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Brooke Baldwin: These women inspired me in the year since Covid-19 knocked me flat

April 4, 2021. Summarized by summa-bot.

Compression ratio: 24.5%. 2 min read.

Through all the body aches and sweat-soaked sheets and golf-ball sized glands, I learned a lot about vulnerability and connection. Being sick and weak was awful, but it did give me clarity about what I value in life, writes CNN anchor Brooke Baldwin.

One of the reasons I was able to kick Covid-19's ass was because I had a support network of women, a sisterhood -- or what I call a "huddle. "

(It's called "Huddle: How Women Unlock Their Collective Power. ") Part journalism, part memoir, it examines the way women team up to give one another the support, strength and inspiration they need to meet the challenges of daily life -- and to change the world.

And even as women are going to bat for our entire country, more than two million of them have lost their jobs or been forced to leave their profession to school their children and care for their families.

Loraya Harrington-Trujillo, a South Orange, New Jersey, mother of two young children was struggling to homeschool her kindergartner, manage a 3-year-old and help her live-in mother care for her father, who suffers from Parkinson's disease -- all while working from home at a full-time job on the leadership team of a startup.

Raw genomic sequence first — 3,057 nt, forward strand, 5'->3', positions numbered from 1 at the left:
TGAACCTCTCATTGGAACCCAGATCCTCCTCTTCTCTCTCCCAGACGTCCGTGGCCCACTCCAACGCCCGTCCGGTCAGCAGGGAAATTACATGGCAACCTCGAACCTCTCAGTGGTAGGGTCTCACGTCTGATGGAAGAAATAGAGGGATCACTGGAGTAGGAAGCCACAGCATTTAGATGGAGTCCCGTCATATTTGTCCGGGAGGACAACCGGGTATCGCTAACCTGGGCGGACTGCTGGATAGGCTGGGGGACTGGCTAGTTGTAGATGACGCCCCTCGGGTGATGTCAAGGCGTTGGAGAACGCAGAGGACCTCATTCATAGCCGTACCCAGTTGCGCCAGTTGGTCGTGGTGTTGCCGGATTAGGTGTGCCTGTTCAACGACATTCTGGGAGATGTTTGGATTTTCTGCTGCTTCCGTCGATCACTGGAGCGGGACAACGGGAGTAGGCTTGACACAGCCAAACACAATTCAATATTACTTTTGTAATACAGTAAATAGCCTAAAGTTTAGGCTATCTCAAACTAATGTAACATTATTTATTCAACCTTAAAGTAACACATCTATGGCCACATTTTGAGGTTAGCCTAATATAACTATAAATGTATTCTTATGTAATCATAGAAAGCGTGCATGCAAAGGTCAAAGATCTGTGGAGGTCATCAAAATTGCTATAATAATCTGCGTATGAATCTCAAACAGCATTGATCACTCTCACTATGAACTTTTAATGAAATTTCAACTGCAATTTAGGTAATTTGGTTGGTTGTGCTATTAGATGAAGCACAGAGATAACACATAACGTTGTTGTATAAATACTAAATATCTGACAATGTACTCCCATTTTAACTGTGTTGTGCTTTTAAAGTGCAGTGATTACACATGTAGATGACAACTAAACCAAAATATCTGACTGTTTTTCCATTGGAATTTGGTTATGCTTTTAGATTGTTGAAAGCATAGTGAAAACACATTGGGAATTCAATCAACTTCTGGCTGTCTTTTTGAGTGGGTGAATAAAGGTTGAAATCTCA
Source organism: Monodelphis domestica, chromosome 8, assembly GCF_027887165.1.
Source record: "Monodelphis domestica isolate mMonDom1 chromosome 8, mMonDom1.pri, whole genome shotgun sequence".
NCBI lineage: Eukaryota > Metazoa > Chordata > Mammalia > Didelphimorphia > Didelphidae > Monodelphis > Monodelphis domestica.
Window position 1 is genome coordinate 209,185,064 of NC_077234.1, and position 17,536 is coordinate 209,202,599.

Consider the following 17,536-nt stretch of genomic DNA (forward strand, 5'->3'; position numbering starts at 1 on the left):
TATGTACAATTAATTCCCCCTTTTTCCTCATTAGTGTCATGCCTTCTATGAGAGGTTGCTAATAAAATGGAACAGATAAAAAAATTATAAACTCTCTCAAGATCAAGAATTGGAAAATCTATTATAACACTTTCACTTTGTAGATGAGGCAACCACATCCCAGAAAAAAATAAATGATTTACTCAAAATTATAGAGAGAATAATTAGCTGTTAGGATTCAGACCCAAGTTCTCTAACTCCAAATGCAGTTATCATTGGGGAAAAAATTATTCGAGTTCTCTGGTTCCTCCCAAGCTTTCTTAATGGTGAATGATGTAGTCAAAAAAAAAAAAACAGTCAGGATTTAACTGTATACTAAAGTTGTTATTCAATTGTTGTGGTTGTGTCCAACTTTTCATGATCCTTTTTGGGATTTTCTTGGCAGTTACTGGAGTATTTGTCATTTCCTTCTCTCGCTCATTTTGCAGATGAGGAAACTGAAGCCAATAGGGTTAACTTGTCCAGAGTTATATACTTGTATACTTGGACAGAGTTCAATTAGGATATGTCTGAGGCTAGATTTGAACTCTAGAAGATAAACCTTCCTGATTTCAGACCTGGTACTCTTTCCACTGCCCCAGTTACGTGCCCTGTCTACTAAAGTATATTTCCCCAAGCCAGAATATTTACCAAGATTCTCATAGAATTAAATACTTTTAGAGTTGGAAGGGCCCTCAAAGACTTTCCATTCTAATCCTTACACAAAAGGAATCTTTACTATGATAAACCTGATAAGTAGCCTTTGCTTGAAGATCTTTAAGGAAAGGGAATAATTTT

In Suwanee, Georgia, Shanita Cooper, mother to a 6-year-old, lost her job as a nurse just before the pandemic began when the small home-health-care company where she worked folded.

The two women formed a connection and Harrington-Trujillo activated her huddle to help lift up Cooper.

"I texted them all back and said what are you willing to do to help?" In the days that followed, Harrington-Trujillo rounded up more than 50 people who sent money, news about opportunities, networking connections and moral support to Cooper, allowing her to catch up on bills and renew some of her nursing-related certifications that had lapsed during the time she had been unemployed.

Harrington-Trujillo, who has spent her career working for companies that bolster women and girls, told me that "investing in women will pay tenfold into their communities. " To her point, while she was rounding up support for Cooper, Cooper was busy offering help to other women across her state who shared her frustration with navigating the complicated system for applying for pandemic-related unemployment assistance.

Of the common ground she found with Cooper, Harrington-Trujillo told me: "We are both beneficiaries of women who have invested in us -- through sponsorship, donation and emotional support -- and we've both been actively reinvesting in others as well. "

This kind of huddling, I learned, is not something we women do only in times of crisis.

Now that it's time for me to take a leap, I realize how a year after feeling so terribly vulnerable, I'm now bolstered by -- and have drawn courage from -- the women across the country who shared their brave stories with me.

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